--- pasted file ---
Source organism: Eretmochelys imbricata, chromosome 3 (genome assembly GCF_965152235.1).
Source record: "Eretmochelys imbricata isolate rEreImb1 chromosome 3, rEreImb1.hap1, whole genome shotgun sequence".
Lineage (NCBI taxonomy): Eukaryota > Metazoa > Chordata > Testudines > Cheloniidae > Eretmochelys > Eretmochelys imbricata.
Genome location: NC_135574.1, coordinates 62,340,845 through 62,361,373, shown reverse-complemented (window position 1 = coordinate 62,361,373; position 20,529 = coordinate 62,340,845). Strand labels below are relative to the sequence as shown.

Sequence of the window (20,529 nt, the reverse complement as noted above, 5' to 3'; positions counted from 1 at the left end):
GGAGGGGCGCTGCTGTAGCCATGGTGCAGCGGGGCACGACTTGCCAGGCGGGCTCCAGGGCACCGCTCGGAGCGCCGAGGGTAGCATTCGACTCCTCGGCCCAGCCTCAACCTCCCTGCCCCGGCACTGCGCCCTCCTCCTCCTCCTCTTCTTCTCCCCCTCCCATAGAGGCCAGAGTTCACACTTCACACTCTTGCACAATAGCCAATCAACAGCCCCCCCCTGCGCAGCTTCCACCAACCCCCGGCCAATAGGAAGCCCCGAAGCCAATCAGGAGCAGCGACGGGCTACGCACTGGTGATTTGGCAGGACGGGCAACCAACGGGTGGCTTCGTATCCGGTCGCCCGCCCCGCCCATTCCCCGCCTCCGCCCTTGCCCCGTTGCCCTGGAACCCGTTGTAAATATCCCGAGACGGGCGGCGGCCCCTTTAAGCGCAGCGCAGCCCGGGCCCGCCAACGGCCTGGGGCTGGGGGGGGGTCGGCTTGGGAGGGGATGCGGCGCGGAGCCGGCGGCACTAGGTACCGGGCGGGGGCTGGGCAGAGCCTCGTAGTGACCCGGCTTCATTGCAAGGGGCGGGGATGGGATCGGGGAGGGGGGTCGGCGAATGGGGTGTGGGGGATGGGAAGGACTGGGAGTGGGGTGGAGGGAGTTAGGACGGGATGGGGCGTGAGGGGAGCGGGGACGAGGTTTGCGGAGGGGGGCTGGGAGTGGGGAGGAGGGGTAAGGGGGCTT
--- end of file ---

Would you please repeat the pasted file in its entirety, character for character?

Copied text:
Source organism: Eretmochelys imbricata, chromosome 3 (genome assembly GCF_965152235.1).
Source record: "Eretmochelys imbricata isolate rEreImb1 chromosome 3, rEreImb1.hap1, whole genome shotgun sequence".
Lineage (NCBI taxonomy): Eukaryota > Metazoa > Chordata > Testudines > Cheloniidae > Eretmochelys > Eretmochelys imbricata.
Genome location: NC_135574.1, coordinates 62,340,845 through 62,361,373, shown reverse-complemented (window position 1 = coordinate 62,361,373; position 20,529 = coordinate 62,340,845). Strand labels below are relative to the sequence as shown.

Sequence of the window (20,529 nt, the reverse complement as noted above, 5' to 3'; positions counted from 1 at the left end):
GGAGGGGCGCTGCTGTAGCCATGGTGCAGCGGGGCACGACTTGCCAGGCGGGCTCCAGGGCACCGCTCGGAGCGCCGAGGGTAGCATTCGACTCCTCGGCCCAGCCTCAACCTCCCTGCCCCGGCACTGCGCCCTCCTCCTCCTCCTCTTCTTCTCCCCCTCCCATAGAGGCCAGAGTTCACACTTCACACTCTTGCACAATAGCCAATCAACAGCCCCCCCCTGCGCAGCTTCCACCAACCCCCGGCCAATAGGAAGCCCCGAAGCCAATCAGGAGCAGCGACGGGCTACGCACTGGTGATTTGGCAGGACGGGCAACCAACGGGTGGCTTCGTATCCGGTCGCCCGCCCCGCCCATTCCCCGCCTCCGCCCTTGCCCCGTTGCCCTGGAACCCGTTGTAAATATCCCGAGACGGGCGGCGGCCCCTTTAAGCGCAGCGCAGCCCGGGCCCGCCAACGGCCTGGGGCTGGGGGGGGGTCGGCTTGGGAGGGGATGCGGCGCGGAGCCGGCGGCACTAGGTACCGGGCGGGGGCTGGGCAGAGCCTCGTAGTGACCCGGCTTCATTGCAAGGGGCGGGGATGGGATCGGGGAGGGGGGTCGGCGAATGGGGTGTGGGGGATGGGAAGGACTGGGAGTGGGGTGGAGGGAGTTAGGACGGGATGGGGCGTGAGGGGAGCGGGGACGAGGTTTGCGGAGGGGGGCTGGGAGTGGGGAGGAGGGGTAAGGGGGCTT